How long will it take to see a result? 6-12 weeks
This skin-lightening ingredient is naturally found in grains, barley, wheat and rye and is considered a safe and effective ingredient for treating hyperpigmentation. This superior treatment has been shown to be more effective than hydroquinone is some studies due to its toxic effect on melanocytes.
Azelaic acid is comedolytic and has been used a prescriptive product to treat acne for a number of years. It is the ultimate multi-tasking ingredient; as well as treating pigmentation and acne, the ingredient has been shown to improve cases of rosacea and boost cell renewal. Azelaic acid also works well in combination with niacinamide.
Although azelaic acid is a blockbuster ingredient in high street skincare, there has been limited research to suggest how effective low concentrated and non-prescriptive products can be.
Pros: Can also be used to treat rosacea and acne
Cons: Lack of studies to prove the efficiency of low-concentrated azelaic acid-based products
How long will it take to see a result? General brightening of the skin can be seen in just one week, but it can take just up to a month to see a significant change in hyperpigmentation. When treating acne, it could take up to several months before noticing an improvement
Liquorice extract is one of the gentlest tyrosinase inhibitors on this list and is perfectly safe to use on all skin types. It is derived from the root of the Glycyrrhiza glabra plant and although liquorice is renowned for its sweet taste in confectionary, this extract is favoured in skincare too, because of its soothing and brightening agents.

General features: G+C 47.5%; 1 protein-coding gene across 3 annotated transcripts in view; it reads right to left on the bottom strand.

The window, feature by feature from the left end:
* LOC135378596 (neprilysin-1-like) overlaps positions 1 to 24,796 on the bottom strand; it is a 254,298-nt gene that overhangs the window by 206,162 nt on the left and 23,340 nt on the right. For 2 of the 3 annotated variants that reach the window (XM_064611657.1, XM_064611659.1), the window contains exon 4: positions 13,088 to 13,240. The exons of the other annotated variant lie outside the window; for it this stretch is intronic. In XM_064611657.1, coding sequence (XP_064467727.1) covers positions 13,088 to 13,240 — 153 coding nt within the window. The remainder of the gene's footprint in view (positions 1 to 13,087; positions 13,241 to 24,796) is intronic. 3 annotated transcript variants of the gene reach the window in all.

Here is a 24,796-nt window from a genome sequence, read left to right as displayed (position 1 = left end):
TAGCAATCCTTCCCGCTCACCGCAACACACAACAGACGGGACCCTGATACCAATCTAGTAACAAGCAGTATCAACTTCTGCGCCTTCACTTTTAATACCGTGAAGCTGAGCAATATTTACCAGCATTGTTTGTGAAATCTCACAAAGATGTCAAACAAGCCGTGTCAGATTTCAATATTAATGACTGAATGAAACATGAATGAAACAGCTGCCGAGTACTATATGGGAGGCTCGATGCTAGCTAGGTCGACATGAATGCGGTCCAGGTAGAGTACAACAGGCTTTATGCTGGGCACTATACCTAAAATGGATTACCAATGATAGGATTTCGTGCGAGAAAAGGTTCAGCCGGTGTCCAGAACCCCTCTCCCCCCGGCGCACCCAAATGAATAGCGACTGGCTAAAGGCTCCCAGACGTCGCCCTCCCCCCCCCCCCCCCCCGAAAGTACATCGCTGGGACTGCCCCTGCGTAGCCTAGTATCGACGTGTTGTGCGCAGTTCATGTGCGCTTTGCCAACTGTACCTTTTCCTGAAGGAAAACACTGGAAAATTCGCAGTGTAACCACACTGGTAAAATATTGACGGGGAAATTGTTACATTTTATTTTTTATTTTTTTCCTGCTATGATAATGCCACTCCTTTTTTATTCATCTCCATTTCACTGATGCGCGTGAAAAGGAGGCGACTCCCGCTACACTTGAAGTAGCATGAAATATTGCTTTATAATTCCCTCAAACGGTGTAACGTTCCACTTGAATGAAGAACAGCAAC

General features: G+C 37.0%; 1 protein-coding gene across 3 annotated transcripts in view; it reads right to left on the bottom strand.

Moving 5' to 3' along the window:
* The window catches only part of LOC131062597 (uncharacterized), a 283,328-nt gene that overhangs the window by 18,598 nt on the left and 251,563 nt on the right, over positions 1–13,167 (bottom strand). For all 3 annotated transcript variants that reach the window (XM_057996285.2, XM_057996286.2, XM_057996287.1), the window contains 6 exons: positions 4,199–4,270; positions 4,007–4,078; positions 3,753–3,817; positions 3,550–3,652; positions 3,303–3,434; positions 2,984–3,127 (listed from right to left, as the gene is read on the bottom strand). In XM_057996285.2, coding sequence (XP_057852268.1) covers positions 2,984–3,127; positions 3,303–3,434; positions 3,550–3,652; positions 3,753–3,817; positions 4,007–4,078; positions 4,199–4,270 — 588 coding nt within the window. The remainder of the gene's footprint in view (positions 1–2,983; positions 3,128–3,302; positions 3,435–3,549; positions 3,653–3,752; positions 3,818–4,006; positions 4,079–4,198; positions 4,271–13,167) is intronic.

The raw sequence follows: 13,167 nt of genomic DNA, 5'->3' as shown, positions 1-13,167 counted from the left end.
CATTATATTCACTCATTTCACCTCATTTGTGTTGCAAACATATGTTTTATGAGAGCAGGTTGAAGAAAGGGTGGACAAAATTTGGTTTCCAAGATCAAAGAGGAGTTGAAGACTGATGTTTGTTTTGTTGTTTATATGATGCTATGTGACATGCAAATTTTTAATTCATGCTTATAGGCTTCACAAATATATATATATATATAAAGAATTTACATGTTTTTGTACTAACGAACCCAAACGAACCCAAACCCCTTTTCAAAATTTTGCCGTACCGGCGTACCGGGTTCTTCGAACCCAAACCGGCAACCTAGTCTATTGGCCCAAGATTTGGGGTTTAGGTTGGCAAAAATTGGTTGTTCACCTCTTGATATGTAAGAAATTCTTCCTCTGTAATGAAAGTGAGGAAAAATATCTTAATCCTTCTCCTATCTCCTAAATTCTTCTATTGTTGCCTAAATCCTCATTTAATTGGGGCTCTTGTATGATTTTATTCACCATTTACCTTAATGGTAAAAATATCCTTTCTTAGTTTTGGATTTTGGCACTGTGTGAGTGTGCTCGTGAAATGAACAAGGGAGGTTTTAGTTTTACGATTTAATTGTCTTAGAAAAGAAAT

Liquorice root via maxpixel
Liquorice contains the skin-lightening compound glabridin whilst glycyrrhizin reduces redness and swelling by releasing steroid hormones in the skin. It is also an antioxidant and anti-fungal ingredient.
Pros: Can also be used to soothe skin rashes, insect bites and stings, safe to use on all skin types
Cons: It is questionable whether ‘extracts’ in skincare are efficient at all
How long will it take to see a result? 2 months
This multi-tasking ingredient is a form of the vitamin B3 and is widely used in skincare and health supplements. Niacinamide is a well-studied tyrosinase inhibitor and is an ingredient that is easily delivered into the skin.
This skin lightener has also been studied to improve acne and rosacea due to its anti-bacterial and anti-inflammatory properties – niacinamide also helps assist increase ceramide production in the skin, boosting hydration levels. It is also considered a non-irritating exfoliating ingredient, as it aids desquamation and boosts cell renewal.
One study, amongst many others has shown that niacinamide can inhibit melanosome transfer by 35-68% and significantly decreased the appearance of hyperpigmentation in just 4 weeks.